We can all shake our heads and laugh at the likes of Sharron Angle, crusader against big government, who just happens to get her health insurance, and her husband's pension, through the government (he was a government employee). Is it hypocritical? Sure. But there's something a little more subtle going on. Take a look at this interesting conversation Rolling Stone's Matt Taibbi had with some participants at a Tea Party rally:
"I'm anti-spending and anti-government," crows David, as scooter-bound Janice looks on. "The welfare state is out of control."
"OK," I say. "And what do you do for a living?"
"Me?" he says proudly. "Oh, I'm a property appraiser. Have been my whole life."
I frown. "Are either of you on Medicare?"
Silence: Then Janice, a nice enough woman, it seems, slowly raises her hand, offering a faint smile, as if to say, You got me!
"Let me get this straight," I say to David. "You've been picking up a check from the government for decades, as a tax assessor, and your wife is on Medicare. How can you complain about the welfare state?"
"Well," he says, "there's a lot of people on welfare who don't deserve it. Too many people are living off the government."
"But," I protest, "you live off the government. And have been your whole life!"
In order to understand why it makes perfect sense to David and Janice to be opposed to "big government" but in favor of the benefits they get from the government, it's necessary to see it through a particular lens. What matters isn't the size of the spending, or the whether there's some kind of intrusion into your life. The key question is who is benefiting. Medicare? Well, that's for people like David and Janice, and their friends, so that's good. "Welfare"? Well that's for shiftless, undeserving people -- not people like them. Chances are that most Tea Partiers have no idea exactly what the stimulus is paying for, but given their preconceptions about Barack Obama, they're pretty sure it's benefiting people who don't deserve it -- people who are not like them.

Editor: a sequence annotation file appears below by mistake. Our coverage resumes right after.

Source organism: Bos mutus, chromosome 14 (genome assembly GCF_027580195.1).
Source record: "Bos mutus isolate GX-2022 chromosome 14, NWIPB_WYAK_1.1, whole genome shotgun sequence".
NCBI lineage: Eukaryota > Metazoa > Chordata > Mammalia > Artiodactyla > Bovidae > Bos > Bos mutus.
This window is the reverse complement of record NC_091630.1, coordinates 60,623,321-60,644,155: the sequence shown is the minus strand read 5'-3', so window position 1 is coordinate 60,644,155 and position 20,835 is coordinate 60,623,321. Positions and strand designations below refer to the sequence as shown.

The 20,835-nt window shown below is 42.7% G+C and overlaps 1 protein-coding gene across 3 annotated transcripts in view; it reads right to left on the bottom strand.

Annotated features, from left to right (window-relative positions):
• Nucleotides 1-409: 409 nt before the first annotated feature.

There are situations in which personal experience can help one cross that line of empathy that will change one's views on a subject -- if you find out your beloved grandson is gay, it becomes much harder to continue believing that gay people are dangerous, for instance. But being the beneficiary of government benefits doesn't seem to change some people's view about what sort of person gets government benefits.
-- Paul Waldman